Richard Florida is a co-founder and editor at large of CityLab and a senior editor at The Atlantic. He is a university professor in the University of Toronto’s School of Cities and Rotman School of Management, and a distinguished fellow at New York University’s Schack Institute of Real Estate.
A provocative op-ed in the Detroit News raises tough questions about Detroit's revival and other cities.
Is Detroit becoming a suburb?
That's the question at the heart of this provocative piece in the Detroit News, written by Karen Dumas, former press secretary for Detroit Mayor Dave Bing. She writes:
On one hand, you see a "new" Detroit. Young, white, educated and employed are the characteristics of those who are taking a chance on the city.
They stand in stark contrast to native Detroiters — most of whom are African-Americans and many who are undereducated and unemployed — who have stayed and stuck it out over the years, through challenge and controversy. The native Detroiters, tired of the struggle and lack of change, see problems, while the new Detroiters — armed with energy and excitement — see possibilities.
There are also lifestyle changes: Bike lanes and racks at bus stops; community gardens on main thoroughfares, and pedestrians walking, running, skateboarding or pushing baby strollers well after dusk are becoming common sights. Sidewalk cafes are the red carpets to welcome new residential developments and a Whole Foods, the ultimate suburban stamp.
Urban assets — from abandoned buildings to graffiti laden walls — breed inquisitiveness and intrigue among the new Detroiters, while the same are seen as eyesores or urban decay by those who have lived in its midst and watched the city decline over the years.
It's not just a Detroit issue. These are some of the big question facing virtually all cities as they become more sought after places to live and work, attracting newer, more skilled and affluent people.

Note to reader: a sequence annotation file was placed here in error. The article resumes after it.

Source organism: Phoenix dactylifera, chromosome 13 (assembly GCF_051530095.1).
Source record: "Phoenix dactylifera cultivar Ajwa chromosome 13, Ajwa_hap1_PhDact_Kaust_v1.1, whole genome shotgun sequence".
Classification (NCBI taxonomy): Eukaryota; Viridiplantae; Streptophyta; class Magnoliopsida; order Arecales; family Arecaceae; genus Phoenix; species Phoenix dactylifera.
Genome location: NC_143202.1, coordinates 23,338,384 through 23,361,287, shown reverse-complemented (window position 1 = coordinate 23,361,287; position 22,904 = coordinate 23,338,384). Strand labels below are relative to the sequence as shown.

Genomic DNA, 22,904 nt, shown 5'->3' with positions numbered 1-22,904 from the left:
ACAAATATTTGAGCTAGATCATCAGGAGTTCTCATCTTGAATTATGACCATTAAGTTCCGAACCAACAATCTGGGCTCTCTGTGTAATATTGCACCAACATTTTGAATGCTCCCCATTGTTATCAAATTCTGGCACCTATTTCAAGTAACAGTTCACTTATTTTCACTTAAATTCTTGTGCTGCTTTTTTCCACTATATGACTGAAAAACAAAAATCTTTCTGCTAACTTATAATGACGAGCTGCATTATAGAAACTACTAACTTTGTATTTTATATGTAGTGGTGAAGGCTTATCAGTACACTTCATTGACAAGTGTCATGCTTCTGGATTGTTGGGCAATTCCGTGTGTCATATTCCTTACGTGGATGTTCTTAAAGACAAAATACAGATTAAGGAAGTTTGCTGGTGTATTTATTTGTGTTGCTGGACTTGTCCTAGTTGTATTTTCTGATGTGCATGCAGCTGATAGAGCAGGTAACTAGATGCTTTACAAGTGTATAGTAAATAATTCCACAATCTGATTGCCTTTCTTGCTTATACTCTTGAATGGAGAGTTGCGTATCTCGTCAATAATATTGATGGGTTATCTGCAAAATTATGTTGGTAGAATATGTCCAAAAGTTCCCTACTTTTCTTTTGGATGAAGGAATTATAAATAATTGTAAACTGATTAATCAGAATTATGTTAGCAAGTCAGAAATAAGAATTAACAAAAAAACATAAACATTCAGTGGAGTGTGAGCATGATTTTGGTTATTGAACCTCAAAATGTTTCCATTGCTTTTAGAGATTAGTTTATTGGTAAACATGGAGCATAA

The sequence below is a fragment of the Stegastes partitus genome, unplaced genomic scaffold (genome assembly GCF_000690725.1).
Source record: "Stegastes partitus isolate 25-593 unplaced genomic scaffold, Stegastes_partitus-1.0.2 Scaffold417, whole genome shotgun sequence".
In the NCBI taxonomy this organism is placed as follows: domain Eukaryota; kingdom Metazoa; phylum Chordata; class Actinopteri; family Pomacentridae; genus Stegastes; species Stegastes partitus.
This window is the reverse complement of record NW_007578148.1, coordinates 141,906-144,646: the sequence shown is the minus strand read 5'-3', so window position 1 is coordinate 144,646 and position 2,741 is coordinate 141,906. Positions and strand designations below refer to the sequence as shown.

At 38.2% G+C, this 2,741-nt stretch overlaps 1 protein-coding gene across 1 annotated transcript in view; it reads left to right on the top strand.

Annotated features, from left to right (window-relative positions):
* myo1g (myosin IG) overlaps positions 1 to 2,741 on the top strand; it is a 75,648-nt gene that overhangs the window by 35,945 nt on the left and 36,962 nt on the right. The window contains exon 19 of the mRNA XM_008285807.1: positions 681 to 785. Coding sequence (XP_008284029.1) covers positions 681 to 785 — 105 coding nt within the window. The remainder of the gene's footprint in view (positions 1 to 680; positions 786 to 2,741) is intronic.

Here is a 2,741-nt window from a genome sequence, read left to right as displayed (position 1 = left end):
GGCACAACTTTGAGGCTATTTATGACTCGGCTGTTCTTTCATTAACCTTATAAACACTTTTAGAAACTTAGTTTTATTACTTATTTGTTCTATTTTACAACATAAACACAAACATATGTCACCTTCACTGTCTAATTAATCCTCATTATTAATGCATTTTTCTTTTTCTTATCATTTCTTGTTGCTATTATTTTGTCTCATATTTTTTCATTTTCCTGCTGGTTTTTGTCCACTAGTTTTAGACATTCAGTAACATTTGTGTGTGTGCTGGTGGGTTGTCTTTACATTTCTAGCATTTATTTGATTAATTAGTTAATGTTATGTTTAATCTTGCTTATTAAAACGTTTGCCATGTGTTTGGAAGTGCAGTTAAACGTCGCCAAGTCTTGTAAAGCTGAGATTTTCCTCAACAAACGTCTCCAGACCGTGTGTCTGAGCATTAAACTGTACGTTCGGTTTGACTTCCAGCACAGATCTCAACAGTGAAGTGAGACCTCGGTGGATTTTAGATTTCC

The old distinctions between "city" and "suburb" do seem to be blurring. Urban neighborhoods are improving safety, upgrading schools, adding parks and bike lanes to their existing urban fabric, while suburban ones are adding density, walkability and mixed-use districts to their existing safe streets and good schools.
This was driven home to me at a recent dinner in Toronto, where my presence spurred a heated exchange between two couples from greater New York — one from "suburban" Fairfield County, the other from an "urban" neighborhood in the city — on which was the better place to live. As they made their impassioned cases, I began to realize that despite some obvious physical differences in terms of density, building heights, and car use, the broader way of life they experienced in these two once very different communities had become increasingly similar. They shopped at similar stores, ate in similar restaurants, wore similar clothes, enjoyed similar amenities, even sent their kids to similar schools.
The socio-economic distance between Detroit's urban neighborhoods and its suburbs is certainly more pronounced. But, interestingly enough, research by Brookings scholar and Atlantic Cities contributor Chris Leinberger finds that some of the very best examples of walkable suburbs — communities like Ferndale, Royal Oak, and Birmingham — are located in metro Detroit, or just outside it, like Ann Arbor. This new breed of "urban-burbs" have mixed-used downtowns with abundant restaurants, shops, green spaces and parks, and movie theaters.
The old labels of "urban" and "suburban" no longer seem to capture the distinctions they once did. The most sought after neighborhoods of both types - in Detroit and elsewhere across the country - not only look and feel eerily similar, they are home to the same types of people.
As our population has sorted by skill, eduction and affluence, a new geography of class has emerged, one which we are still struggling to understand and to name.